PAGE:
Prime Minister Yevgeny Primakov will be in Washington next week for talks with the International Monetary Fund and the United States government.

The IMF talks are approaching a critical point. Four billion dollars in service on foreign-currency debt, some of it held by Russians, will fall due in May. By April 30, commercial-bank creditors are supposed to respond to Russia’s nickel-on-the-dollar offer for redemption of ruble-denominated treasury bills (GKOs). And the Central Bank last week recommended spending 25 billion rubles–about a billion dollars–to resuscitate three large failed banks, SBS-Agro, Promstroibank and Rossiisky Kredit.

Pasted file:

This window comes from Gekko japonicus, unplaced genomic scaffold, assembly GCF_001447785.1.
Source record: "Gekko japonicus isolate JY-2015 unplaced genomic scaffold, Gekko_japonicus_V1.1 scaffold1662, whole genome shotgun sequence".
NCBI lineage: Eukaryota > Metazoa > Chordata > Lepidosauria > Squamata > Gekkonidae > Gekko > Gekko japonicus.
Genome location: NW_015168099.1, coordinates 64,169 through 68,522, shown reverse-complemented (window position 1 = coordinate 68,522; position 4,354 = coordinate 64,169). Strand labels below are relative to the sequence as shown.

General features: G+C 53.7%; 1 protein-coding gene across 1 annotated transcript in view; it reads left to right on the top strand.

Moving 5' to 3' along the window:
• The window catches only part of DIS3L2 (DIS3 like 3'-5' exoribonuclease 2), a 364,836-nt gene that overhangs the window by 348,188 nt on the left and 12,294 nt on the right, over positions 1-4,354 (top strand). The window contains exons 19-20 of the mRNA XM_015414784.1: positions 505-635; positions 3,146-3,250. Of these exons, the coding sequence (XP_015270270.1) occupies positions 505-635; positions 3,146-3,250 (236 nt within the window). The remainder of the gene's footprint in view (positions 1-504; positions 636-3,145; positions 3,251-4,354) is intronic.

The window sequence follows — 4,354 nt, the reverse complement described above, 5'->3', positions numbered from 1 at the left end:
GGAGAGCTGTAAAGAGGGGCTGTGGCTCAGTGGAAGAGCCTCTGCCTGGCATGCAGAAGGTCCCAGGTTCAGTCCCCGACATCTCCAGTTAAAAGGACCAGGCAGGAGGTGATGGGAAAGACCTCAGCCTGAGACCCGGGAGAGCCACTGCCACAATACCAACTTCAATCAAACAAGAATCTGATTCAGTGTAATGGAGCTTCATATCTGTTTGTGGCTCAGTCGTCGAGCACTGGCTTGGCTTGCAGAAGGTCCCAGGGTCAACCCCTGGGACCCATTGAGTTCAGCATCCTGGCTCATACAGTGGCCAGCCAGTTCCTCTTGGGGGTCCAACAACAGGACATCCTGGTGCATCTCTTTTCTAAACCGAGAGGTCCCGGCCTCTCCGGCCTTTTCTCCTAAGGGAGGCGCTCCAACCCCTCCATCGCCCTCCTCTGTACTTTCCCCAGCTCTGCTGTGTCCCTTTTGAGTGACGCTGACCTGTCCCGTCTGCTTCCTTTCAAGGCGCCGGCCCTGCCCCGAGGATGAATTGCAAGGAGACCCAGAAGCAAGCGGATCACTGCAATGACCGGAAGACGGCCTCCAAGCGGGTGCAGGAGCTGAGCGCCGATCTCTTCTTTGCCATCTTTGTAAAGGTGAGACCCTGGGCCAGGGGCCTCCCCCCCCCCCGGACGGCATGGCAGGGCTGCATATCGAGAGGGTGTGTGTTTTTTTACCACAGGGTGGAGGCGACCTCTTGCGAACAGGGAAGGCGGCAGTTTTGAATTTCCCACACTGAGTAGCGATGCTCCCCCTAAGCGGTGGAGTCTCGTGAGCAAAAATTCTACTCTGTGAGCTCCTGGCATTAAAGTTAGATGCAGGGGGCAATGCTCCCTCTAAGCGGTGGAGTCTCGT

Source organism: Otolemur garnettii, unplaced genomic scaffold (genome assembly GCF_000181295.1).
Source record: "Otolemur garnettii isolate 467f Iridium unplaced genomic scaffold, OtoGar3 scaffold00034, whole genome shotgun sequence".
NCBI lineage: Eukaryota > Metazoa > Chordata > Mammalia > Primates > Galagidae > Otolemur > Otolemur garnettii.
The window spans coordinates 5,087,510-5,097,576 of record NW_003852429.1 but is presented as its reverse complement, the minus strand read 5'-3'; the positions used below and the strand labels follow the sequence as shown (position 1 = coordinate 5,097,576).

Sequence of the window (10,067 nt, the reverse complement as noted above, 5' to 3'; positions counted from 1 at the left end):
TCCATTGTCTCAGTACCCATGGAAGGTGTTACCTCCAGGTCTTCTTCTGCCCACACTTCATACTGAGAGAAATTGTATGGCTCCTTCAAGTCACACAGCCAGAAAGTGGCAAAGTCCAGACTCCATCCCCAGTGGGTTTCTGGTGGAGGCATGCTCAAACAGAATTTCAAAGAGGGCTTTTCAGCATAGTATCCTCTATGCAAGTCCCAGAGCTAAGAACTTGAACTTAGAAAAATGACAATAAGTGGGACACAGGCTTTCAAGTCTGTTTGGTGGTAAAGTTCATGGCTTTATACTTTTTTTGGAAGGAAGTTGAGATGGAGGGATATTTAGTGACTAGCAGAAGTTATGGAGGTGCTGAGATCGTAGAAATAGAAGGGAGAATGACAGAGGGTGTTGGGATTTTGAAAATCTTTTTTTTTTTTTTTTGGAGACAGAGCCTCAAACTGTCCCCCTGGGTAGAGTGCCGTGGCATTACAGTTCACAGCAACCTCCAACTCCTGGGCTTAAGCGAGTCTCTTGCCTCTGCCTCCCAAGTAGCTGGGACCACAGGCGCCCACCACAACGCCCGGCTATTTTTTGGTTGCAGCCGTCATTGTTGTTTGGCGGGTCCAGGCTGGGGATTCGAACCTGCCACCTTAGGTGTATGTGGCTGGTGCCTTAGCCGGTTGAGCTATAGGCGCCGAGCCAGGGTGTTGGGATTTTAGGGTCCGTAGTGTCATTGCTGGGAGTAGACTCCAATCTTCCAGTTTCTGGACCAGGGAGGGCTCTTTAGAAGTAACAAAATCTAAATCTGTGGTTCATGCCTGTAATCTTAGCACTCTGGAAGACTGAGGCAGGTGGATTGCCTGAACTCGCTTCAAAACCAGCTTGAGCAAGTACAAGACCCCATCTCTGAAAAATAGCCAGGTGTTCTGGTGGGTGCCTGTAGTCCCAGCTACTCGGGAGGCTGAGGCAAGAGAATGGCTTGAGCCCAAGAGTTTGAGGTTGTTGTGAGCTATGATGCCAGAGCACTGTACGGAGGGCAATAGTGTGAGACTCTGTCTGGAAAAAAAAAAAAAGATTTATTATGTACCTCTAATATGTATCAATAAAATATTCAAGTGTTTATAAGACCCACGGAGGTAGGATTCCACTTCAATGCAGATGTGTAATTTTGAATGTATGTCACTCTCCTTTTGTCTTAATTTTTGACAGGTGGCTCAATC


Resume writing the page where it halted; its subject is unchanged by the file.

Russia has been under an IMF program continuously since 1993, yet the country’s financial condition could hardly be worse. The Fund has been conned (as former negotiator Anatoly Chubais boasted), vilified (by Duma Speaker Gennady Seleznev, among others) and ripped off (by the Central Bank, which surreptitiously moved reserves to an offshore subsidiary to avoid an honest accounting). That the IMF could consider for thirty consecutive seconds lending more money to Russia is a tribute to the inertia of Western policy and to the fear that if this Russian government collapses, what follows will be worse.